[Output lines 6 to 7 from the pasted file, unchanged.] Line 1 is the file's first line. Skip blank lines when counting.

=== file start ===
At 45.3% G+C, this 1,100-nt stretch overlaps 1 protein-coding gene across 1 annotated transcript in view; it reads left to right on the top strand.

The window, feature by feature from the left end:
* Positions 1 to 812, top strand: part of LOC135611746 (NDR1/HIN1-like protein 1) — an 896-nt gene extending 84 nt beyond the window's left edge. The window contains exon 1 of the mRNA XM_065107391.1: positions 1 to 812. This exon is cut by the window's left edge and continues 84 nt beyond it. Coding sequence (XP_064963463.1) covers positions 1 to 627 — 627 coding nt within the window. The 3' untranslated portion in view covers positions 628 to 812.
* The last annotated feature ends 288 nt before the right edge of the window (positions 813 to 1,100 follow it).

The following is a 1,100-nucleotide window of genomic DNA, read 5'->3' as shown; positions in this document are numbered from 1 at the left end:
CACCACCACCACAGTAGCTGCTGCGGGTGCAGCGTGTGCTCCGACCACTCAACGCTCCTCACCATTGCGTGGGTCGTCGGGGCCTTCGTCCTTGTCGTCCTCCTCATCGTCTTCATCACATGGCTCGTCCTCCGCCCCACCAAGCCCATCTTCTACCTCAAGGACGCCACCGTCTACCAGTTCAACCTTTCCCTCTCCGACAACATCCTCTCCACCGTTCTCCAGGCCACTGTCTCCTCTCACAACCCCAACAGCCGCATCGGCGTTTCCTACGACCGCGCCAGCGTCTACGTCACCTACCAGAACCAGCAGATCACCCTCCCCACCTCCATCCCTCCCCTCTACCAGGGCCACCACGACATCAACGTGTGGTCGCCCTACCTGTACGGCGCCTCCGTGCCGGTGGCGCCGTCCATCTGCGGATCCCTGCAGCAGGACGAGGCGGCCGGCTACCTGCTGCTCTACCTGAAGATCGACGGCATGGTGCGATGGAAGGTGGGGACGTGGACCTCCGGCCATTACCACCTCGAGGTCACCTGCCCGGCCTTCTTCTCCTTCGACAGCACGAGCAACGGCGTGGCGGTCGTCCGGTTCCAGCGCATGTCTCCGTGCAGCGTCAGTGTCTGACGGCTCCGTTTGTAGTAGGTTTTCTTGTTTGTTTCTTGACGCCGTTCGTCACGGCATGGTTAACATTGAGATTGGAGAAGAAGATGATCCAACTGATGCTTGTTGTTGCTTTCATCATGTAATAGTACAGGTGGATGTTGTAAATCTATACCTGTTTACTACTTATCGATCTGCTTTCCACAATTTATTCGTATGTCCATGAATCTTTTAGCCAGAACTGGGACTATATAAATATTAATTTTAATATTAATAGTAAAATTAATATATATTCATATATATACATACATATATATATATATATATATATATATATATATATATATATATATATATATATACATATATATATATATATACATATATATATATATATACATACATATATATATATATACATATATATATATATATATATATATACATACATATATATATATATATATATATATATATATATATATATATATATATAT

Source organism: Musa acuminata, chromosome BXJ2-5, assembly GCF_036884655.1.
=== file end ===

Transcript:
CACCACCACCACAGTAGCTGCTGCGGGTGCAGCGTGTGCTCCGACCACTCAACGCTCCTCACCATTGCGTGGGTCGTCGGGGCCTTCGTCCTTGTCGTCCTCCTCATCGTCTTCATCACATGGCTCGTCCTCCGCCCCACCAAGCCCATCTTCTACCTCAAGGACGCCACCGTCTACCAGTTCAACCTTTCCCTCTCCGACAACATCCTCTCCACCGTTCTCCAGGCCACTGTCTCCTCTCACAACCCCAACAGCCGCATCGGCGTTTCCTACGACCGCGCCAGCGTCTACGTCACCTACCAGAACCAGCAGATCACCCTCCCCACCTCCATCCCTCCCCTCTACCAGGGCCACCACGACATCAACGTGTGGTCGCCCTACCTGTACGGCGCCTCCGTGCCGGTGGCGCCGTCCATCTGCGGATCCCTGCAGCAGGACGAGGCGGCCGGCTACCTGCTGCTCTACCTGAAGATCGACGGCATGGTGCGATGGAAGGTGGGGACGTGGACCTCCGGCCATTACCACCTCGAGGTCACCTGCCCGGCCTTCTTCTCCTTCGACAGCACGAGCAACGGCGTGGCGGTCGTCCGGTTCCAGCGCATGTCTCCGTGCAGCGTCAGTGTCTGACGGCTCCGTTTGTAGTAGGTTTTCTTGTTTGTTTCTTGACGCCGTTCGTCACGGCATGGTTAACATTGAGATTGGAGAAGAAGATGATCCAACTGATGCTTGTTGTTGCTTTCATCATGTAATAGTACAGGTGGATGTTGTAAATCTATACCTGTTTACTACTTATCGATCTGCTTTCCACAATTTATTCGTATGTCCATGAATCTTTTAGCCAGAACTGGGACTATATAAATATTAATTTTAATATTAATAGTAAAATTAATATATATTCATATATATACATACATATATATATATATATATATATATATATATATATATATATATATATATATATACATATATATATATATATACATATATATATATATATACATACATATATATATATATACATATATATATATATATATATATATACATACATATATATATATATATATATATATATATATATATATATATATATATAT

Source organism: Musa acuminata, chromosome BXJ2-5, assembly GCF_036884655.1.